The Suicide of Lucretia, Dürer

The Suicide of Lucretia, Dürer
The Suicide of Lucretia, Dürer
Anonim

Alberto Dürer has masterfully represented in his works the dichotomy between beauty and ugliness, in his canvases and engravings works worthy of the most classicist canons are appreciated in equal parts in contrast to other works much more " individuals”. Although it is true that in the compositions of his canvases the Flemish artist always incorporates an enigmatic aspect that over the years has acquired a great esoteric weight, if there is any work by Albrecht Dürer–already be it canvas or engraving- that is presented in an enigmatic way before the general public is without a doubt The Suicide of Lucrecia or The Death of Lucrecia.

Durer, Lucrezia

Alberto Dürer (1471 – 1528) has become the most outstanding artistic figure of the Renaissance period outside of Italy. An exceptional painter and engraver, his painting transcended borders and the years, becoming a benchmark for avant-garde and contemporary artists. Dürer will mark the transition between traditional forms anchored in medieval aesthetics, the influence of the multiple details of the Flemish primitives, and the naturalistic and realistic painting of Renaissance aesthetics.

The work that concerns us here is a canvas on lime wood panel that is currently in the Old Pinacoteca of the city of Munich in Germany. Under a historical-mythological theme, the artist represents the suicide of Lucrecia. According to the version of Tito LivioLucrecia was one of the most beautiful and respected women of the ancient Roman Empire; daughter of the Spurious consul Lucrecio Tricipitino and wife of Collatinus, she sheltered her cousin Sextus Tarquinius in her house when her husband was out of the city. Tarquinio took advantage of the darkness of the night to get to her bedroom and rape Lucrecia, who was unable to bear the shame of her rape and decided to take her own life.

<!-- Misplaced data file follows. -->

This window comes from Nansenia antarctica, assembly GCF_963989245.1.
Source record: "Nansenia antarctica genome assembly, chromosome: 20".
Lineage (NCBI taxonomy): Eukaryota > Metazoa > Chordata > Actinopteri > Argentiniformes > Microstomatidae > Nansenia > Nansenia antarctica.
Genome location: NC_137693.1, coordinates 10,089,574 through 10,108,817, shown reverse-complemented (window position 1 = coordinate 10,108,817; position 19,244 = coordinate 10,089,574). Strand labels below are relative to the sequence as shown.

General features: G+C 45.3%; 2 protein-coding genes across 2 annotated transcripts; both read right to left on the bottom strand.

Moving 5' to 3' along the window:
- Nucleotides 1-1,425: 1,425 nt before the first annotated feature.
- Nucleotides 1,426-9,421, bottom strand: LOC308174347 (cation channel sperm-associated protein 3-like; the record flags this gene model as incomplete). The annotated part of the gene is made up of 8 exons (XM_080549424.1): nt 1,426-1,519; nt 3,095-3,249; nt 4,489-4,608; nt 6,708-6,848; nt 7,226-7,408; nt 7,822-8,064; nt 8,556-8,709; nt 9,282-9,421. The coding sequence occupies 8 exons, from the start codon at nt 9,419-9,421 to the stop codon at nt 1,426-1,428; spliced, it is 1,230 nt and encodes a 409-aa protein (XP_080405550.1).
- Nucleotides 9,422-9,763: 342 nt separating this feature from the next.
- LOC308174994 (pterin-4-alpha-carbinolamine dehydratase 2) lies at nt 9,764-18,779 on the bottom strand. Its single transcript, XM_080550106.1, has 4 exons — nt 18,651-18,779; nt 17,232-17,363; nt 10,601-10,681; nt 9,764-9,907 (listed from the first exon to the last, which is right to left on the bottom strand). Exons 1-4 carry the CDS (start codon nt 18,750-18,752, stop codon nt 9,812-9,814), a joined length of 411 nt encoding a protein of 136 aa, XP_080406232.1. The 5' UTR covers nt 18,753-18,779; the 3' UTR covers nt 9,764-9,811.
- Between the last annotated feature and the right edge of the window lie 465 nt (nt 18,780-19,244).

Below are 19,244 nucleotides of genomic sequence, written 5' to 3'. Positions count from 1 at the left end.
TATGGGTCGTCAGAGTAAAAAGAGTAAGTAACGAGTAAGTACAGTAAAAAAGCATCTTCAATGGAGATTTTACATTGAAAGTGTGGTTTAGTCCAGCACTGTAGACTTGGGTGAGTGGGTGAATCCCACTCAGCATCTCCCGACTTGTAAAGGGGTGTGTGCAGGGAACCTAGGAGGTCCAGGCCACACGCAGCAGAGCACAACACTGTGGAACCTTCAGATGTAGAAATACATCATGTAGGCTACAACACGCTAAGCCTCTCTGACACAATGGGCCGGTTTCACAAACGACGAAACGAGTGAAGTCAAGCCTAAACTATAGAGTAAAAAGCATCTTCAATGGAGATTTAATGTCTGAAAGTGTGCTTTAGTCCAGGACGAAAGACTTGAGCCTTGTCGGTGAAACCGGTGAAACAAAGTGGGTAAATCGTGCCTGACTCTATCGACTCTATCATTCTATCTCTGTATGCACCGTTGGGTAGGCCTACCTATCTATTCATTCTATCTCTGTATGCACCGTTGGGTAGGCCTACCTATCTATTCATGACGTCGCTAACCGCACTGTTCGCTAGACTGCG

Dürer's canvas represents the moments after the rape, when the young Lucrezia decides to take her own life. It is a large, vertical format canvas, almost life-size, in which the artist has depicted the young Lucrecia completely nude in a narrow, dimly lit room. It seems that Dürer's canvas was more oriented towards studies of proportion than faithfully representing the story of Lucretia. In the body of the young woman, a great anatomical study can be seen with well-cared-for proportions and represented in a natural way, contrasting with a curly, unattractive face that, more than bitterness, seems to be possessed.

Perhaps this is the reason why Dürer's painting has had few followers over the years, however we also find artists, such as the avant-garde Chirico, who has been inspired by Lucrecia's canvas. According to the studies carried out, the work was modified after its execution by covering the sex, originally naked, of the young woman with a white cloth. In addition, Dürer's work was discovered undera painting of the same theme painted by the artist Luchas Cranach the Elder.

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